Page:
- China has issued new regulations on the filtering of mobile phone short text messages in a move that expands its censorship controls over wireless technologies and the Internet. The "Self-Discipline Standards on Content in Mobile Short Messaging Services" were issued recently and are aimed at weeding out pornographic, fraudulent and illicit messages. The standards provide the framework for China Mobile to contract out the policing and filtering of short messages for content deemed unhealthy or fraudulent. So far 10 such companies have begun the policing work in 20 categories of content that are spelt out in an earlier agreement or "treaty" on content between the government and Internet Service Providers. China maintains some of the toughest Internet regulations in the world and has reportedly up to 30,000 people policing the Internet for subversive political content and pornography.
Mobile / Wireless
- Sony Ericsson Mobile Communications AB and its China unit said they have taken majority control of their joint-venture mobile-phone plant in Beijing for $15 million. The move comes as Sony Ericsson executives stressed China's importance in the company's shift to the black and its continued growth, following its third consecutive quarter of profit in the first three months of this year. Sony Ericsson bought a 25% stake, while its Sony Ericsson Mobile Communications unit in China raised its stake to 26% from 10%, resulting in a combined 51% shareholding in the facility.
- Mobile phone value-added services providers have scored big with content catering to the mainland's mania for European football. Tom Online says it has attracted "tens of thousands users" to its interactive voice-response services, which provide soccer coverage in co-operation with broadcasters in Guangdong, Sichuan, Wuhan and Zhejiang provinces. Meanwhile, a service from LingXun Interactive Science Technology and Development allows football fans to send text messages to CCTV-5, which then posts their views on its website or reads them aloud on air. LingXun, based in Beijing, is one of the mainland's top 10 providers of mobile value-added services. The company has an exclusive deal to provide mobile content for CCTV-5, the nationwide sports channel which has live broadcast rights to European Premier League games and reaches as many as 60 million viewers. As part of its services, soccer fans can receive game results and highlights via short text messages.
- China was mulling over plans to merge up to six of its telecommunications carriers at the parent level to resolve its long-delayed third-generation (3G) mobile licensing programme. The State Council and the state-owned Assets Supervision and Administration Commission (SASAC) - the ultimate controlling shareholders of China's telecom groups - were reviewing two proposals. In one, China Mobile Communications Group would be merged with fixed-line operator China Network Communications Group and China Telecommunications Group with China United Telecommunications Group. The other plan involved merging China Mobile with China Satellite Communications, China Network with China United and China Telecommunications with China Railway Communications.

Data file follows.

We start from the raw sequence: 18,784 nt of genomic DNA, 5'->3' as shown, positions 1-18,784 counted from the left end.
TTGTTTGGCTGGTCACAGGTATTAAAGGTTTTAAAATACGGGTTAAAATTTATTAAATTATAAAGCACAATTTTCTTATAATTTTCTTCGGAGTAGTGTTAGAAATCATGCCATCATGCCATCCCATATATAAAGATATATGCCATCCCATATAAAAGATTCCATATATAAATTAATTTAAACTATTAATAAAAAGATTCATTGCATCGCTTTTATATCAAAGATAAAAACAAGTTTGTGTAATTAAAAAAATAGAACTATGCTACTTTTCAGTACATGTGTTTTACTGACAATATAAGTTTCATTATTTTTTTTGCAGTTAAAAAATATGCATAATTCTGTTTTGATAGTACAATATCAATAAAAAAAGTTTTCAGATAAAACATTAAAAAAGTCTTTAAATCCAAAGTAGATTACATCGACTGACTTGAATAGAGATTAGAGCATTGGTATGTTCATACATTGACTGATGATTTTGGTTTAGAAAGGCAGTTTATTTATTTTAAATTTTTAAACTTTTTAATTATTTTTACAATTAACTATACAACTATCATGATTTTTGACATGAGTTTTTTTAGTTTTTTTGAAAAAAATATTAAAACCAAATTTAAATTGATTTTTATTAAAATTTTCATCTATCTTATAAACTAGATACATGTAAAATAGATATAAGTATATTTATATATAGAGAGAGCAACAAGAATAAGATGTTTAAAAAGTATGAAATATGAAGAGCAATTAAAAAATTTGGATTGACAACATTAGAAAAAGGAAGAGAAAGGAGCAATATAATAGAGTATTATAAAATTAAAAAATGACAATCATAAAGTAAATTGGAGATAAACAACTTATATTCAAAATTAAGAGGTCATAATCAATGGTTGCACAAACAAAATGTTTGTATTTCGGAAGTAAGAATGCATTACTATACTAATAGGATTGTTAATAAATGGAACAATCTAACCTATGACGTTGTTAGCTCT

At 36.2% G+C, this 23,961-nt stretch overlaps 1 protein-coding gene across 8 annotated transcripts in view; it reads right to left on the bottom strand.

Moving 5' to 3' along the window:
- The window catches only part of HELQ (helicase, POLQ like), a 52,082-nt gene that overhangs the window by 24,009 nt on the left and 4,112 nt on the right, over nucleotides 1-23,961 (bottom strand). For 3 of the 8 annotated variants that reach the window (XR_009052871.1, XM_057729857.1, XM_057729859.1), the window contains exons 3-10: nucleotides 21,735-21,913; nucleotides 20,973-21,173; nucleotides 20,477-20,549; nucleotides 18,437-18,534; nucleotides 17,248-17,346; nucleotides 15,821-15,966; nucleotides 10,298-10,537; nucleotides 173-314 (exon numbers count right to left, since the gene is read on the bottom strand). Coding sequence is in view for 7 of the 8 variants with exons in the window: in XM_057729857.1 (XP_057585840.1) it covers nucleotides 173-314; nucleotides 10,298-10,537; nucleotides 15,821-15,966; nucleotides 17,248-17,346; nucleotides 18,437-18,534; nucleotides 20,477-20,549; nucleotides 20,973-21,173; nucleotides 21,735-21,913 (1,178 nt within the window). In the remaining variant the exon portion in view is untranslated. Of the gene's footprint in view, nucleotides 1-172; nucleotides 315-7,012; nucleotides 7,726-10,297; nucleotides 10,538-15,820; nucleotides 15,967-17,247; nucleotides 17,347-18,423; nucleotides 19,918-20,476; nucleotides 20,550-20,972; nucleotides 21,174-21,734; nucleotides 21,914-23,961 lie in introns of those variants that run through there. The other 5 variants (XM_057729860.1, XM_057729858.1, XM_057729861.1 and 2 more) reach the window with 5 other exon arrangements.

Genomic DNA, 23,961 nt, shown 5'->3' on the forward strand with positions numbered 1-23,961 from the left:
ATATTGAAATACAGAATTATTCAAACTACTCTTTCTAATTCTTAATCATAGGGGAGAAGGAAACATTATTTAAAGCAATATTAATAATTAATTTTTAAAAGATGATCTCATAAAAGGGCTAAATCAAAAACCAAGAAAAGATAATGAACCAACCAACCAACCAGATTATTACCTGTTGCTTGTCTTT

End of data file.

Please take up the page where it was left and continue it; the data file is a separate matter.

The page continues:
- Microsoft agreed to establish a global strategic tie-up with Digital China Holdings, a information technology distributor and software company. Digital China said the companies had signed a memorandum of understanding to work together in various fields, including software technician training, research and development, and the design of industry solutions products. Microsoft has been ramping up efforts to consolidate its position in the huge Chinese market and over the past four years has opened three joint ventures. After the deal, Microsoft and Digital China will jointly research and develop software applications to a number of sectors in China, involving customs, telecommunications and taxation system processes.
- Taiwan began digital television broadcasts across the island as part of efforts to make a "digital Taiwan". Following a trial period, five wireless television stations adopting Europe's DVB-C standard began transmitting the digital service on as many channels. Yu drew a rosy picture for the digital TV sector which provides programs featuring "free, mobile and good quality". Traditional analog television uses radio wave signals but digital TV has uses the language of computers, allowing for sharper pictures and better sound quality. The government hoped to do away with existing analog broadcasts by 2006.